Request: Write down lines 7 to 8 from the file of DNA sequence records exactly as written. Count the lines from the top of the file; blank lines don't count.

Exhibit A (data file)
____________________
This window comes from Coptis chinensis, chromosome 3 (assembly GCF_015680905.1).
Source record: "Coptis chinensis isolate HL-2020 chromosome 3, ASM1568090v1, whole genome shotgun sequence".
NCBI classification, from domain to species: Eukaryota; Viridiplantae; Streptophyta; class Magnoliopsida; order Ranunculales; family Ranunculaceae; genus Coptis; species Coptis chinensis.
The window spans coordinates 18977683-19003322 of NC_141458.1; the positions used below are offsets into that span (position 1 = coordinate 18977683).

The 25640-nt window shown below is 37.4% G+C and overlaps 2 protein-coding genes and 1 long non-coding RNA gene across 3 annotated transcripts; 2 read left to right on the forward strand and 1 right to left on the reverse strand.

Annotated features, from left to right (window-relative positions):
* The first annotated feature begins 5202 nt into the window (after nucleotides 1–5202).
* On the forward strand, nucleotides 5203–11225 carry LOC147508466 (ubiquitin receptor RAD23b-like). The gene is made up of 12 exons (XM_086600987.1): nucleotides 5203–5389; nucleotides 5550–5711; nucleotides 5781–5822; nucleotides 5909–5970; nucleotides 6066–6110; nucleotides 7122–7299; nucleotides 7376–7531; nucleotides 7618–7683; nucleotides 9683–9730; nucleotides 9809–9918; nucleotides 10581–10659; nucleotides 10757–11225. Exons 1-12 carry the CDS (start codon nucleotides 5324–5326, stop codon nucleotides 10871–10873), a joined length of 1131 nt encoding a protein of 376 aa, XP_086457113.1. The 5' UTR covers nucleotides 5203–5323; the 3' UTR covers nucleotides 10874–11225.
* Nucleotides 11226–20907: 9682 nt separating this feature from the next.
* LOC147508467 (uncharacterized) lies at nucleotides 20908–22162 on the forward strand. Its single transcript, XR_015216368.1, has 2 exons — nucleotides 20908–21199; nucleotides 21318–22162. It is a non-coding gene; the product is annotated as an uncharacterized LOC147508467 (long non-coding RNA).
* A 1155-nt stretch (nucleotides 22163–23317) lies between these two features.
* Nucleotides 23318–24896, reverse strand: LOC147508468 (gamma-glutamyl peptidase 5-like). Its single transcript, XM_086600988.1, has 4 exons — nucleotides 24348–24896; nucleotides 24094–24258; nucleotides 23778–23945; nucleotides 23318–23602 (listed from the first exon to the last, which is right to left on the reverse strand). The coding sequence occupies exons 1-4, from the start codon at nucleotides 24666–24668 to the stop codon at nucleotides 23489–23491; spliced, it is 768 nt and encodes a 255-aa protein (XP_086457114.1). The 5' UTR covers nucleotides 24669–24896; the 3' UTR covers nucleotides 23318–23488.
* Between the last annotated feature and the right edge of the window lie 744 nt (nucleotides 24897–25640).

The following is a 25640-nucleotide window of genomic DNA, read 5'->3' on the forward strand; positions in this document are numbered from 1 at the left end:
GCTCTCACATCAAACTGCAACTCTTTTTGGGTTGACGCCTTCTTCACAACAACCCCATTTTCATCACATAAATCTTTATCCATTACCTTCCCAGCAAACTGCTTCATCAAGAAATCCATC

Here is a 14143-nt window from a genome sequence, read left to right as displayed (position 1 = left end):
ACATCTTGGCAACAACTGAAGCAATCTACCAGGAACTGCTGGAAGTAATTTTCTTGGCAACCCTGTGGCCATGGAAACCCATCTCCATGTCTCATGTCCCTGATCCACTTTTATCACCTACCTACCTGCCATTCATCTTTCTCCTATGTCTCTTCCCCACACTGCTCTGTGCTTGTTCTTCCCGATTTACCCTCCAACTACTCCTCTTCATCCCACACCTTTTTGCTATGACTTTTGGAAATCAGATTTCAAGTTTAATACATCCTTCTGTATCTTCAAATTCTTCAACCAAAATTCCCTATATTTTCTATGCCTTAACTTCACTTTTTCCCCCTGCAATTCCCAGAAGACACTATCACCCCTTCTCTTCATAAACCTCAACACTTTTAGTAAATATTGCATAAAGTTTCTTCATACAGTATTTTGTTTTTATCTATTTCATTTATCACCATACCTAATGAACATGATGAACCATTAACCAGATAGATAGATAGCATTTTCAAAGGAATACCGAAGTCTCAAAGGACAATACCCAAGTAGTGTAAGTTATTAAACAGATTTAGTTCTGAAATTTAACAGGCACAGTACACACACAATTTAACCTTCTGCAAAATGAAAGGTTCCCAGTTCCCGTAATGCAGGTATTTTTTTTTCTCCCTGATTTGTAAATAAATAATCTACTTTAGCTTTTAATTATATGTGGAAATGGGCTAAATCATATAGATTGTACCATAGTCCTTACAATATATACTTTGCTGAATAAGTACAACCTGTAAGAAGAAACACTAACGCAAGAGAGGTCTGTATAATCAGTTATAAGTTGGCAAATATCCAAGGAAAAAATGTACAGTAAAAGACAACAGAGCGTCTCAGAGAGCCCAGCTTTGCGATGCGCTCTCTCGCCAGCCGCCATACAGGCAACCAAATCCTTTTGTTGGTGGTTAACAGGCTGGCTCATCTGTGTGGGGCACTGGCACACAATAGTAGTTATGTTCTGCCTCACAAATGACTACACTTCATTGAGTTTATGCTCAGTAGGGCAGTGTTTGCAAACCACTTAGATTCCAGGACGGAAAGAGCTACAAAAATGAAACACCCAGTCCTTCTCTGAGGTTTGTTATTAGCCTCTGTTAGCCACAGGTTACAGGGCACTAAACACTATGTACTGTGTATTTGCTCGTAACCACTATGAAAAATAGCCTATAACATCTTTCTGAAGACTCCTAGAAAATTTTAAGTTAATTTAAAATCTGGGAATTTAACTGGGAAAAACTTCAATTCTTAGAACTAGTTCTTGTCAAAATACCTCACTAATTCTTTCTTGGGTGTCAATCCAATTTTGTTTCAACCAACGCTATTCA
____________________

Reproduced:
* The first annotated feature begins 5202 nt into the window (after nucleotides 1–5202).
* On the forward strand, nucleotides 5203–11225 carry LOC147508466 (ubiquitin receptor RAD23b-like). The gene is made up of 12 exons (XM_086600987.1): nucleotides 5203–5389; nucleotides 5550–5711; nucleotides 5781–5822; nucleotides 5909–5970; nucleotides 6066–6110; nucleotides 7122–7299; nucleotides 7376–7531; nucleotides 7618–7683; nucleotides 9683–9730; nucleotides 9809–9918; nucleotides 10581–10659; nucleotides 10757–11225. Exons 1-12 carry the CDS (start codon nucleotides 5324–5326, stop codon nucleotides 10871–10873), a joined length of 1131 nt encoding a protein of 376 aa, XP_086457113.1. The 5' UTR covers nucleotides 5203–5323; the 3' UTR covers nucleotides 10874–11225.